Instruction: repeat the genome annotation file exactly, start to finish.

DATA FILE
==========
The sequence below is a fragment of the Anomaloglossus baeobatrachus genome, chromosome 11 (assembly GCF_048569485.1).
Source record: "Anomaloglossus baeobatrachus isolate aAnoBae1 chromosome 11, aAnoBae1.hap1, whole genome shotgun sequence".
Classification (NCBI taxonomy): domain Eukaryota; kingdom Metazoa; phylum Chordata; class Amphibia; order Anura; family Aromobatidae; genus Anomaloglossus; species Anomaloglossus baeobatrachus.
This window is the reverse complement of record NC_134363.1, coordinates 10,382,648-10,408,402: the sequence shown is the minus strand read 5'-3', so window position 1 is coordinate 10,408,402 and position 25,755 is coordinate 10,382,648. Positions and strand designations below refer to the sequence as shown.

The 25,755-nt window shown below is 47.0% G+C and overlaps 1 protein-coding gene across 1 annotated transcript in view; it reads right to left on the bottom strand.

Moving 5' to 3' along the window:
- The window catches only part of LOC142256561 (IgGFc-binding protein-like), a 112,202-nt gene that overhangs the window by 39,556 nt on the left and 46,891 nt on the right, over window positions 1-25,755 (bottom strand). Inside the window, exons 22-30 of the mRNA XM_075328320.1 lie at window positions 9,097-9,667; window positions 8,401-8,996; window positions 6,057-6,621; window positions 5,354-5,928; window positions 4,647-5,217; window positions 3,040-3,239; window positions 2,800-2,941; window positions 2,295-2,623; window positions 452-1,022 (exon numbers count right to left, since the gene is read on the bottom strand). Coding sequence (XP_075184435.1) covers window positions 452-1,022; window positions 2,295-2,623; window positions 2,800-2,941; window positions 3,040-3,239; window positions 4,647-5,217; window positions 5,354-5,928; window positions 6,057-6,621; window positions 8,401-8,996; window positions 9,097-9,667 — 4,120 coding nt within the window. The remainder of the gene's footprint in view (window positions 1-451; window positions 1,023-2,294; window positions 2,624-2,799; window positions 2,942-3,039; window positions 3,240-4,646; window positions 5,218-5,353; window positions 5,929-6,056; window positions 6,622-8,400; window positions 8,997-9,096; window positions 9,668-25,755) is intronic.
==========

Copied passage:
The sequence below is a fragment of the Anomaloglossus baeobatrachus genome, chromosome 11 (assembly GCF_048569485.1).
Source record: "Anomaloglossus baeobatrachus isolate aAnoBae1 chromosome 11, aAnoBae1.hap1, whole genome shotgun sequence".
Classification (NCBI taxonomy): domain Eukaryota; kingdom Metazoa; phylum Chordata; class Amphibia; order Anura; family Aromobatidae; genus Anomaloglossus; species Anomaloglossus baeobatrachus.
This window is the reverse complement of record NC_134363.1, coordinates 10,382,648-10,408,402: the sequence shown is the minus strand read 5'-3', so window position 1 is coordinate 10,408,402 and position 25,755 is coordinate 10,382,648. Positions and strand designations below refer to the sequence as shown.

The 25,755-nt window shown below is 47.0% G+C and overlaps 1 protein-coding gene across 1 annotated transcript in view; it reads right to left on the bottom strand.

Moving 5' to 3' along the window:
- The window catches only part of LOC142256561 (IgGFc-binding protein-like), a 112,202-nt gene that overhangs the window by 39,556 nt on the left and 46,891 nt on the right, over window positions 1-25,755 (bottom strand). Inside the window, exons 22-30 of the mRNA XM_075328320.1 lie at window positions 9,097-9,667; window positions 8,401-8,996; window positions 6,057-6,621; window positions 5,354-5,928; window positions 4,647-5,217; window positions 3,040-3,239; window positions 2,800-2,941; window positions 2,295-2,623; window positions 452-1,022 (exon numbers count right to left, since the gene is read on the bottom strand). Coding sequence (XP_075184435.1) covers window positions 452-1,022; window positions 2,295-2,623; window positions 2,800-2,941; window positions 3,040-3,239; window positions 4,647-5,217; window positions 5,354-5,928; window positions 6,057-6,621; window positions 8,401-8,996; window positions 9,097-9,667 — 4,120 coding nt within the window. The remainder of the gene's footprint in view (window positions 1-451; window positions 1,023-2,294; window positions 2,624-2,799; window positions 2,942-3,039; window positions 3,240-4,646; window positions 5,218-5,353; window positions 5,929-6,056; window positions 6,622-8,400; window positions 8,997-9,096; window positions 9,668-25,755) is intronic.